21 Low investment ratings of Ukraine On 25.02.09 the Standard & Poor’s (S&P) rating agency lowered Ukraine’s sovereign rating to ‘CCC+’ level which is 7 steps below the investment level and the lowest among European countries.   It’s difficult to attract foreign investments
22 WTO membership Additional requirements arise concerning the product quality, sanitary and veterinary rules and adaptation of agricultural producers to world market conditions Today Ukraine exports to the European market only 4 kinds of animal products: horses for meat, dry milk for fodder production, fish and fish products and honey.   Provides an access to enormous target markets A comprehensive control and certification system has to be developed.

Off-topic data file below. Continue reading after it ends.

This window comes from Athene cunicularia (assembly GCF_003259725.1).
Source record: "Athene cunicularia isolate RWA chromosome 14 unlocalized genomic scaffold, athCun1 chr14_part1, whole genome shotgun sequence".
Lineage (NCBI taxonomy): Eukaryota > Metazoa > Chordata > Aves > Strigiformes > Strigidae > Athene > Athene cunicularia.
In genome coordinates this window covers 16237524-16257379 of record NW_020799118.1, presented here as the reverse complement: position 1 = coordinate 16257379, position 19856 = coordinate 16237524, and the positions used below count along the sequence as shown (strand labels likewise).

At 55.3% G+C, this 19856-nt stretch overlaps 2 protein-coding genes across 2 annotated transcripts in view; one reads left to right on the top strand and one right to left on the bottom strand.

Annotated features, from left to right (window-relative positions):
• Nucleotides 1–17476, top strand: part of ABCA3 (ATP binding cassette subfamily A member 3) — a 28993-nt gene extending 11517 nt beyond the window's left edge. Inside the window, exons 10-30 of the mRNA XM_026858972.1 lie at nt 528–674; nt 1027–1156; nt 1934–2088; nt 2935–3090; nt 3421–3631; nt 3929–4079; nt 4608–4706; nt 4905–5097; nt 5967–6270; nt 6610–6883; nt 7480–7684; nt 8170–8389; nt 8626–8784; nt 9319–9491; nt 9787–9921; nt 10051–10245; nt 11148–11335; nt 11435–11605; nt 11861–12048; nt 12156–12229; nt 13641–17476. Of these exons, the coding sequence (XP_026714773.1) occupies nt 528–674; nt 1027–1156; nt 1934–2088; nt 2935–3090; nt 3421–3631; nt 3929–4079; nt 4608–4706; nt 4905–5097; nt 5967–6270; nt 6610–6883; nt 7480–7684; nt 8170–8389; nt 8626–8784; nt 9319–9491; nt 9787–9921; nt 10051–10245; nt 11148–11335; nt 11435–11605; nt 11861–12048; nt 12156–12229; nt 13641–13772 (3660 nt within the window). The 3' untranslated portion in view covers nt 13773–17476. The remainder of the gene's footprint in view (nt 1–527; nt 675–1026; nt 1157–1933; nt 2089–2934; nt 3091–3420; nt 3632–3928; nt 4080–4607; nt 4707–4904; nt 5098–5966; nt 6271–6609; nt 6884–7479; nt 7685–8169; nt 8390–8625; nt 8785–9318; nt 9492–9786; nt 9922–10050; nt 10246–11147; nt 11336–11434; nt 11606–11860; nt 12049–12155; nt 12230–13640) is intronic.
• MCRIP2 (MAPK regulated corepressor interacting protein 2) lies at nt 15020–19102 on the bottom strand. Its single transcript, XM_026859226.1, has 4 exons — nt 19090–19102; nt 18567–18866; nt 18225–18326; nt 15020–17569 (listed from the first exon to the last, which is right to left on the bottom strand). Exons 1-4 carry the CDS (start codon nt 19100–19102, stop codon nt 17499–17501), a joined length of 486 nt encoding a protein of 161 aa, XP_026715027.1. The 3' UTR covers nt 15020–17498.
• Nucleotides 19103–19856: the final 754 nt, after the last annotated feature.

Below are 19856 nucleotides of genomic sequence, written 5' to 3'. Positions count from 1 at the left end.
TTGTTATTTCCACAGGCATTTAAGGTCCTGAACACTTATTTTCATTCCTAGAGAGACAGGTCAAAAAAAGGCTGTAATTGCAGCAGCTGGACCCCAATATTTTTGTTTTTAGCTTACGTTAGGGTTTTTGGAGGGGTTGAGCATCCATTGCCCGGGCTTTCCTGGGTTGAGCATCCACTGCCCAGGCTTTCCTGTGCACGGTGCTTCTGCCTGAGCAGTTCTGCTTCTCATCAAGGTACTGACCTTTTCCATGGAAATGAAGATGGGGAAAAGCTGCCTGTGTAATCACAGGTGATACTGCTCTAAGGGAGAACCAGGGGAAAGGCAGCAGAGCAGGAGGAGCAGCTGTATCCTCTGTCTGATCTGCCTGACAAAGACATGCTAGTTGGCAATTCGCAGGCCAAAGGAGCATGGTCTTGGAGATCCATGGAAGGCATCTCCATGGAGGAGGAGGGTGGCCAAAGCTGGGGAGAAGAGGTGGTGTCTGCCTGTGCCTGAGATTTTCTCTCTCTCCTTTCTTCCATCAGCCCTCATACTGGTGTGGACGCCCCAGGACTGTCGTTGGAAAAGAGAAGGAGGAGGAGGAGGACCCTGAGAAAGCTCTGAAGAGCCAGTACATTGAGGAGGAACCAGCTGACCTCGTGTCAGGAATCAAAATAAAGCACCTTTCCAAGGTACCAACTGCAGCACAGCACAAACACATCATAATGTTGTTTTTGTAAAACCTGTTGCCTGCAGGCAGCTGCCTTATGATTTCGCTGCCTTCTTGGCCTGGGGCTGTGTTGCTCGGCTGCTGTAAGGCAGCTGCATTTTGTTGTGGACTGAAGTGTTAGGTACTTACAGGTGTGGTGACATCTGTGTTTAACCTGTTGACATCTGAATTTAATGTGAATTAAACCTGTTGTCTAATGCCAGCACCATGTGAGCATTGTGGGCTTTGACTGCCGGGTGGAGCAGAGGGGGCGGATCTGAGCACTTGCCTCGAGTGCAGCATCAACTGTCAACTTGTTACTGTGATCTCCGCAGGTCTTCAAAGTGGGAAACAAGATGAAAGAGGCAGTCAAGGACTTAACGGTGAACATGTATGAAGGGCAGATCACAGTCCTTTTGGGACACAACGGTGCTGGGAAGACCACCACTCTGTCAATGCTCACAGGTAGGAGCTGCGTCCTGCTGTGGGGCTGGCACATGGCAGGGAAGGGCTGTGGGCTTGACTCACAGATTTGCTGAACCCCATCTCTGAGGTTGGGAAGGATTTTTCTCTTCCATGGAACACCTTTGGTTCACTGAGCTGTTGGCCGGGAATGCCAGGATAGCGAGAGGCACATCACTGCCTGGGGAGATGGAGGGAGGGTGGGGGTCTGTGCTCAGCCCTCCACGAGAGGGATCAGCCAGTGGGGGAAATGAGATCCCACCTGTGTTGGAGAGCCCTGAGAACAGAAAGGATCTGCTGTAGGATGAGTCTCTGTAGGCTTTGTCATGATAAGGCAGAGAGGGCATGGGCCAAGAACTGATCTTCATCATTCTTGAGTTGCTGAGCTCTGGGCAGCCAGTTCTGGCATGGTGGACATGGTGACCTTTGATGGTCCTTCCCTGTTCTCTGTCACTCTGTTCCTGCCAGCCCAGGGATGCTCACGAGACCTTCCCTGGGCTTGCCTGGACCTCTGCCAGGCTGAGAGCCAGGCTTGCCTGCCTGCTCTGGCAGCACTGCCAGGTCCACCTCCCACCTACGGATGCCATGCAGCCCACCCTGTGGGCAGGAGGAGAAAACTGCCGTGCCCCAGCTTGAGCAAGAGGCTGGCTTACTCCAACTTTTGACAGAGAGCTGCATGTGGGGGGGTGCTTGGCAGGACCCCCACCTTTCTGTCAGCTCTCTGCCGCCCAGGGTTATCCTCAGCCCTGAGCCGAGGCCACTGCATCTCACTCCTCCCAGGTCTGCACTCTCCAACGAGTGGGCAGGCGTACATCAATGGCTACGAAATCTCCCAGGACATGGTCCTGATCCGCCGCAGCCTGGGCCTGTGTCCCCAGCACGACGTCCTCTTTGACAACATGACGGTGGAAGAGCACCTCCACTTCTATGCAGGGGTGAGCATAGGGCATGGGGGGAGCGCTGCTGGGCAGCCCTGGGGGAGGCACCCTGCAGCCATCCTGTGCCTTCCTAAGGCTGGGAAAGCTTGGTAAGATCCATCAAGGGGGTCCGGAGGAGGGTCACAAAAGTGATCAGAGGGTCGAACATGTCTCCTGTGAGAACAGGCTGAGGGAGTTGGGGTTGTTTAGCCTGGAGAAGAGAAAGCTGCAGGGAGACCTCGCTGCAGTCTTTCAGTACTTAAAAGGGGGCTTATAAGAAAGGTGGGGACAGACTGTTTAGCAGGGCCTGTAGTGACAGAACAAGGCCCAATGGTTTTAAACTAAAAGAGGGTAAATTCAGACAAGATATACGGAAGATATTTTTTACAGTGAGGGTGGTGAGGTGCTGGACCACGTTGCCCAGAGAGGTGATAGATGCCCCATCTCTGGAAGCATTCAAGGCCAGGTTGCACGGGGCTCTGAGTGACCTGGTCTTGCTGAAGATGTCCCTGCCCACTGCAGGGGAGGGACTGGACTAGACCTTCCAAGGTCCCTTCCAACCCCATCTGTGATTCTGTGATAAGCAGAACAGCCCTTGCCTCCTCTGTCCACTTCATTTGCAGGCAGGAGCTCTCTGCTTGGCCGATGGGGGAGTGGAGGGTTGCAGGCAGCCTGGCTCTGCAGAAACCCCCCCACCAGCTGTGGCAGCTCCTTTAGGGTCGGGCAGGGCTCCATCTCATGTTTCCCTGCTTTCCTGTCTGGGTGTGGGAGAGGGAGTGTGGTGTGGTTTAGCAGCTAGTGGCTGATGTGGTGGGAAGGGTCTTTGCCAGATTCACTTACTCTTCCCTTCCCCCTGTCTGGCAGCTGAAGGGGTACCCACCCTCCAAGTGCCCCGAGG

23 Decline of agricultural production efficiency High prices for equipment, energy resources, chemicals and fertilizers significantly affect the efficiency of the agricultural production even in major food producing countries. Of course, the production cost of the products appears to be higher in the most developed countries where the latest expensive technologies are applied. To protect their producers against imports of cheaper food stuffs from developing countries governments of  agriculturally most developed nations provide their farmers with donations and apply high import duties.  However, this contradicts the WTO rules. Negotiations on revocation of financial protectionism have been going on in WTO since 2001 under the name of the Doha Round. In case the negotiations succeeded and the same rules were set for all members, profits of countryside population of Brazil, for example, would grow by 2015 by 44%, those in the South of Africa – by 38%, at the same time EU farmers’ profits would reduce by 18% and those of US farmers – by 7 %. The level of state support of the agriculture in Ukraine is one of the lowest in the world and makes only about 3% of the cost of the total agricultural production volume. In EU countries this index is 12%, in USA – more than 7%, in Canada – 5%. Support donations per 1 ha of cultivated land is in Ukraine more than 20 times less than in developed WTO member states.  If protectionism in WTO countries happens to be recalled, Ukraine will enjoy significant advantages and increase its incomes from selling its agricultural products on the world market at least by 40%. As the probability of recalling protectionism for producers in developed countries is low, Ukraine will have to seriously consider donations for its own producers and protection of internal food market. Moreover, WTO membership is hardly believed to bring Ukrainian agricultural producers some advantages as the foreign markets will do their best to protect their own producers.